MANILA (UPDATE) - Exiled communist leader Jose Maria Sison refused calls by Malacanang for him to come home for the peace negotiations, but emphasized he was "willing to meet the President in any country near the Philippines."
Should the government and communist rebels concur on an interim peace agreement, Sison said he can meet with President Rodrigo Duterte in a nearby nation.
"It’s not yet time for me to go to the Philippines because (that would be) putting at risk the peace process but we can go further after the interim peace agreement to completing CASER (Comprehensive Agreement on Socio-Economic Reforms)," Sison told ANC's Early Edition.
"After that I can go to Manila and meet the President there."
The Philippine Army, however, assured Sison of his security.
"The President has guaranteed his safety and the Armed Forces will guarantee his safety. If him coming home is a solution for us to end this 50-year-old insurgency then we welcome it," Philippine Army public affairs chief Lt. Col. Ramon Zagala told ANC's Headstart.
"He should also be sincere of coming home. I think 50 years, he seemed disconnected already."
Sison believes the formal resumption of peace negotiations between government and communist rebels may be achieved within January or February next year of 2020.
Sison, however, said both camps must first reaffirm deals made since 1992, terminate President Rodrigo Duterte's order last March cancelling the peace talks, and negotiate the interim peace agreement.
The agreement is composed of general amnesty and the release of all political prisoners, the mutual approval of the articles on land reform and national industrialization on social economic reforms, and the creation of a coordinated unilateral ceasefire-monitoring committee, according to Sison.
"The reforms must be put forward, they must be agreed upon first up to a certain point to show that the Duterte regime is really changing for the better and not trying to get NDFP (National Democratic Front of the Philippines) into a trap in Manila," he said.
Sison, meantime, welcomed the appointment of Executive Secretary Salvador Medialdea to the government's peace panel.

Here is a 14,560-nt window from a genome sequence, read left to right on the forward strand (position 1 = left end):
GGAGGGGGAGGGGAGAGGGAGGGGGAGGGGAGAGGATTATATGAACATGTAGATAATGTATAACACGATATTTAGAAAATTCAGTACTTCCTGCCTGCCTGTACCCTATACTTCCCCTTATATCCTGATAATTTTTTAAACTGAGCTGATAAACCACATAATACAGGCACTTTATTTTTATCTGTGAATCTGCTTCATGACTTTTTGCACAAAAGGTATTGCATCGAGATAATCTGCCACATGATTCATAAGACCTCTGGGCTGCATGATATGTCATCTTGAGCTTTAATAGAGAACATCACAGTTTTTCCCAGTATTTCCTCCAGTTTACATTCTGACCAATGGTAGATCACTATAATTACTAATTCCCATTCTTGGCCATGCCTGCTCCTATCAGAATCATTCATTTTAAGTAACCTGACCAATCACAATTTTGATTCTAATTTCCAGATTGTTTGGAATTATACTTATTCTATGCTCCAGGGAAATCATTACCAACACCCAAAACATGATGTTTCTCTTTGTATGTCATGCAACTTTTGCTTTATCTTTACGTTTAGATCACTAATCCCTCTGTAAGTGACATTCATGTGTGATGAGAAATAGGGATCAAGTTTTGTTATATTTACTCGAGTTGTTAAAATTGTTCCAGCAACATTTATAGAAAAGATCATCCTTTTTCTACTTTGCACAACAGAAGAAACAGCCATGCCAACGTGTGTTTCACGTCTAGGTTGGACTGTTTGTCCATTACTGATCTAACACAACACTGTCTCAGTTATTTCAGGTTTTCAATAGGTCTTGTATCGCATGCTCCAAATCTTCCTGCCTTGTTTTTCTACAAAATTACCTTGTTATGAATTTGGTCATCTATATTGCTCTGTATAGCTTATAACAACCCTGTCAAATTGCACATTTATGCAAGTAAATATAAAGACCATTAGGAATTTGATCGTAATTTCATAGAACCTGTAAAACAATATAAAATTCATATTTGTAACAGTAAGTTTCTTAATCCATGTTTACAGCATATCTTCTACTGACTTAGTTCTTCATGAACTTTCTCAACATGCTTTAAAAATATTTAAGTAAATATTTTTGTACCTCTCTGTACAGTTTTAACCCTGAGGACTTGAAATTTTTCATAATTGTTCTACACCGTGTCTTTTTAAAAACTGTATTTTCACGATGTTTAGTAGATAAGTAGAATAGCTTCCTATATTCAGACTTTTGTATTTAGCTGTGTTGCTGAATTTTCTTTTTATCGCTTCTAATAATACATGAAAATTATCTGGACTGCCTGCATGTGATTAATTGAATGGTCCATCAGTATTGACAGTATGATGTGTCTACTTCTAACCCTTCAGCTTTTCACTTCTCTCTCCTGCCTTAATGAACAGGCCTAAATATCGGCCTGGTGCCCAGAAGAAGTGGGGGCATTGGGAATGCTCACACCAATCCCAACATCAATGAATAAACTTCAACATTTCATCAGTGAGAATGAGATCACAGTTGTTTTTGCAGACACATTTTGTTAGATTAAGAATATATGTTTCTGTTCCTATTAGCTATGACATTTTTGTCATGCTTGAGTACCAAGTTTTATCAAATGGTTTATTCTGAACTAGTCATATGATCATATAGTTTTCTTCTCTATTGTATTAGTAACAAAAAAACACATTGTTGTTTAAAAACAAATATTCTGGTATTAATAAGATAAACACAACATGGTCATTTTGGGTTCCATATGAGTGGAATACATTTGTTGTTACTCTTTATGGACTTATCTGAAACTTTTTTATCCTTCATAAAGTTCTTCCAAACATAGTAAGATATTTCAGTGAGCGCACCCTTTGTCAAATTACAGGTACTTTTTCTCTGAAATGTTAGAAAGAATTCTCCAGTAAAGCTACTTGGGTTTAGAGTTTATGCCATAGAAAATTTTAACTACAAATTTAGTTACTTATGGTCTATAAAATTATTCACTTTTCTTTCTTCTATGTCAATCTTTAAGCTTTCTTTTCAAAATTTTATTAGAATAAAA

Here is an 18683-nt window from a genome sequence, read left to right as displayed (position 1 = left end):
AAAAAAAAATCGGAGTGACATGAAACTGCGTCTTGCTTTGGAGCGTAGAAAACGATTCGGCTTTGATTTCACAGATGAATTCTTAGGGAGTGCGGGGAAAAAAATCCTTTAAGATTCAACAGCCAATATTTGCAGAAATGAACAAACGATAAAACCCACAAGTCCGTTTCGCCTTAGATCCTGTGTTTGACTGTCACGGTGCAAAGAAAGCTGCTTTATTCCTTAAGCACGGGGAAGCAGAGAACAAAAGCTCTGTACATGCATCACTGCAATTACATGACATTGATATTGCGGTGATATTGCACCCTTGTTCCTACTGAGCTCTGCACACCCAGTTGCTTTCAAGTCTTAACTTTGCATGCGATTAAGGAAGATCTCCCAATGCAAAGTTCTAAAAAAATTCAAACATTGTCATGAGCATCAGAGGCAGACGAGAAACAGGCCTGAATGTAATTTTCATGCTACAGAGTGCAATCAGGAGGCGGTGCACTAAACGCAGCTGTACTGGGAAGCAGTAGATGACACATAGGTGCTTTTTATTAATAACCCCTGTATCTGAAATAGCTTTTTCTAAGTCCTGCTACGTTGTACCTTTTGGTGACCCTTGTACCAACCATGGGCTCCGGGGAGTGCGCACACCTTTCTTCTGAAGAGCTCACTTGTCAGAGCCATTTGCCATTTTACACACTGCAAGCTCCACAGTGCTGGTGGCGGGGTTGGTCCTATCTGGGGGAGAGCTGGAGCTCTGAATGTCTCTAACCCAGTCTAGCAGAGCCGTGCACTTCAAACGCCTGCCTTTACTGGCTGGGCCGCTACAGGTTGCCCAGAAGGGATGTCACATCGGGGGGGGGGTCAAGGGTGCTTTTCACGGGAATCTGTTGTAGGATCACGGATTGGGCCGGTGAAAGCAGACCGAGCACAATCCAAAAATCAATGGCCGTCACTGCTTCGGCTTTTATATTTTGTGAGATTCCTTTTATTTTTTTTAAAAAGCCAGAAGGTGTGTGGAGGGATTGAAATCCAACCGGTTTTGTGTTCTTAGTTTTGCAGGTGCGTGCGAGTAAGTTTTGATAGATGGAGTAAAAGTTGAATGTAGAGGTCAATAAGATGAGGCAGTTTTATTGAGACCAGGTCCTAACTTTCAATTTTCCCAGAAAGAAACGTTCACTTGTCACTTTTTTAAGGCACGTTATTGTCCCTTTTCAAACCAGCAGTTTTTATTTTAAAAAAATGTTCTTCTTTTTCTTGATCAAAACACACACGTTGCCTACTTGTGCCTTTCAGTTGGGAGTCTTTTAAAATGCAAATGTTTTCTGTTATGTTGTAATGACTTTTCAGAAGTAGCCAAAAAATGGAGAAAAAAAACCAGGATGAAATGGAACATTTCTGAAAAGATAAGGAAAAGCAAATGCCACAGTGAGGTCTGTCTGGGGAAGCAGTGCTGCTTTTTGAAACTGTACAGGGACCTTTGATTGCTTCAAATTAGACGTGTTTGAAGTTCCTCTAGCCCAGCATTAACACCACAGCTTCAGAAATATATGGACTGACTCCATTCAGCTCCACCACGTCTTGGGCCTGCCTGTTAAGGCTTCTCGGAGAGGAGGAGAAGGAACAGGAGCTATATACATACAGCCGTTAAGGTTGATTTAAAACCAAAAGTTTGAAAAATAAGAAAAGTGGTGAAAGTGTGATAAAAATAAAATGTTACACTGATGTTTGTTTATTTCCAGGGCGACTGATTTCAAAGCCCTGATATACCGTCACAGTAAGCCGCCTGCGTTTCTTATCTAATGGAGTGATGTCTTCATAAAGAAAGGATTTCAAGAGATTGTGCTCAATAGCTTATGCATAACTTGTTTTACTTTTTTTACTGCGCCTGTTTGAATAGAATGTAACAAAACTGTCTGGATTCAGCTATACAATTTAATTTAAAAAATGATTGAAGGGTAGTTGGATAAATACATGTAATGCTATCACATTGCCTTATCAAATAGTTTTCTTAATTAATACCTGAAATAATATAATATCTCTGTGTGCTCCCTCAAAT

"If you have the Executive Secretary there, who is the alter ego and sometimes called the 'Little President' then things that need to be done by the President can be facilitated," he said.
"It's a good sign that President Duterte is inclined to have peace negotiations even if there’s a counter-manifestation from military hawks."
Sison added that the unilateral ceasefire would hold and may be extended if there are "clear assurances that the negotiations will be resumed."
The military earlier accused the left's armed wing, the New People's Army, of violating the ceasefire, which was set from 12 a.m., Dec. 23 until 11:59 p.m. of Jan. 7, 2020.
"There's nothing systematic and deliberate about the incidents. They happen to be the responsibility of military and police forces involved," Sison said, adding that the NPA had not yet received a copy of the ceasefire orders.
But the soldiers involved were on their way back to camp to "conduct active defense," Zagala said.
"That’s not a reason. Both parties signed that the ceasefire starts midnight," he said.
"If that’s the case then we can see Mr. Joma Sison has no control over his rebel forces, the more that we should be talking locally," Zagala added.
Government had pushed for local peace negotiations with communist rebels following the formal termination of national peace efforts.